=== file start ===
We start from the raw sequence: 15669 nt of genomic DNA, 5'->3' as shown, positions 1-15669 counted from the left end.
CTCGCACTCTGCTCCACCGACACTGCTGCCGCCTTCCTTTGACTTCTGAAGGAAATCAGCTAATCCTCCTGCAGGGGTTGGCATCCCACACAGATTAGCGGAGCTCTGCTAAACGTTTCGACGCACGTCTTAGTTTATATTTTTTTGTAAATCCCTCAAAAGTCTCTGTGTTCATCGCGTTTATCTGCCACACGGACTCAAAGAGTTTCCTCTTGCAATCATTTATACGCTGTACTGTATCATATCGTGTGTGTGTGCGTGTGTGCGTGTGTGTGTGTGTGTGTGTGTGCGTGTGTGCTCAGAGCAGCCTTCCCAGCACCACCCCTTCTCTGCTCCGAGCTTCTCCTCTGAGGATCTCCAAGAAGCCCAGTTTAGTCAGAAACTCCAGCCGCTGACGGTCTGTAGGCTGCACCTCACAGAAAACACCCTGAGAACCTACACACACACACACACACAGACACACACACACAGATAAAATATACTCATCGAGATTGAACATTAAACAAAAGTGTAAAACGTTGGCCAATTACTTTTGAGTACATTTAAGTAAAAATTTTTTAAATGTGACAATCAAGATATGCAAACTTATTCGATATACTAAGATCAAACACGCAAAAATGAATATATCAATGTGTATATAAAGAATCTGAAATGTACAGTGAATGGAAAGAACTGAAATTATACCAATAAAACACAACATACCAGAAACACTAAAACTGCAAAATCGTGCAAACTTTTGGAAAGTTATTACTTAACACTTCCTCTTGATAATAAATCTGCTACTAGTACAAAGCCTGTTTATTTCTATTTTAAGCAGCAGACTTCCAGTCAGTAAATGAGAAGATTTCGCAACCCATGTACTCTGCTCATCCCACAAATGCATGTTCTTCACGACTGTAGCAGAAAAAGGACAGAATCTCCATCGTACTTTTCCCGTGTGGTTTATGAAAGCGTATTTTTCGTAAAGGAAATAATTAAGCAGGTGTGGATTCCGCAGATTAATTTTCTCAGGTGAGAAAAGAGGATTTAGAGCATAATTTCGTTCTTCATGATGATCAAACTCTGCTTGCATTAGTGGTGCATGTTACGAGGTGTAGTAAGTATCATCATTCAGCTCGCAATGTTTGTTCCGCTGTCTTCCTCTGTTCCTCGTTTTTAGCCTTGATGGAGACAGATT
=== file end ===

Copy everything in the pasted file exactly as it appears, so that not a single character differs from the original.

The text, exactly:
We start from the raw sequence: 15669 nt of genomic DNA, 5'->3' as shown, positions 1-15669 counted from the left end.
CTCGCACTCTGCTCCACCGACACTGCTGCCGCCTTCCTTTGACTTCTGAAGGAAATCAGCTAATCCTCCTGCAGGGGTTGGCATCCCACACAGATTAGCGGAGCTCTGCTAAACGTTTCGACGCACGTCTTAGTTTATATTTTTTTGTAAATCCCTCAAAAGTCTCTGTGTTCATCGCGTTTATCTGCCACACGGACTCAAAGAGTTTCCTCTTGCAATCATTTATACGCTGTACTGTATCATATCGTGTGTGTGTGCGTGTGTGCGTGTGTGTGTGTGTGTGTGTGTGCGTGTGTGCTCAGAGCAGCCTTCCCAGCACCACCCCTTCTCTGCTCCGAGCTTCTCCTCTGAGGATCTCCAAGAAGCCCAGTTTAGTCAGAAACTCCAGCCGCTGACGGTCTGTAGGCTGCACCTCACAGAAAACACCCTGAGAACCTACACACACACACACACACAGACACACACACACAGATAAAATATACTCATCGAGATTGAACATTAAACAAAAGTGTAAAACGTTGGCCAATTACTTTTGAGTACATTTAAGTAAAAATTTTTTAAATGTGACAATCAAGATATGCAAACTTATTCGATATACTAAGATCAAACACGCAAAAATGAATATATCAATGTGTATATAAAGAATCTGAAATGTACAGTGAATGGAAAGAACTGAAATTATACCAATAAAACACAACATACCAGAAACACTAAAACTGCAAAATCGTGCAAACTTTTGGAAAGTTATTACTTAACACTTCCTCTTGATAATAAATCTGCTACTAGTACAAAGCCTGTTTATTTCTATTTTAAGCAGCAGACTTCCAGTCAGTAAATGAGAAGATTTCGCAACCCATGTACTCTGCTCATCCCACAAATGCATGTTCTTCACGACTGTAGCAGAAAAAGGACAGAATCTCCATCGTACTTTTCCCGTGTGGTTTATGAAAGCGTATTTTTCGTAAAGGAAATAATTAAGCAGGTGTGGATTCCGCAGATTAATTTTCTCAGGTGAGAAAAGAGGATTTAGAGCATAATTTCGTTCTTCATGATGATCAAACTCTGCTTGCATTAGTGGTGCATGTTACGAGGTGTAGTAAGTATCATCATTCAGCTCGCAATGTTTGTTCCGCTGTCTTCCTCTGTTCCTCGTTTTTAGCCTTGATGGAGACAGATT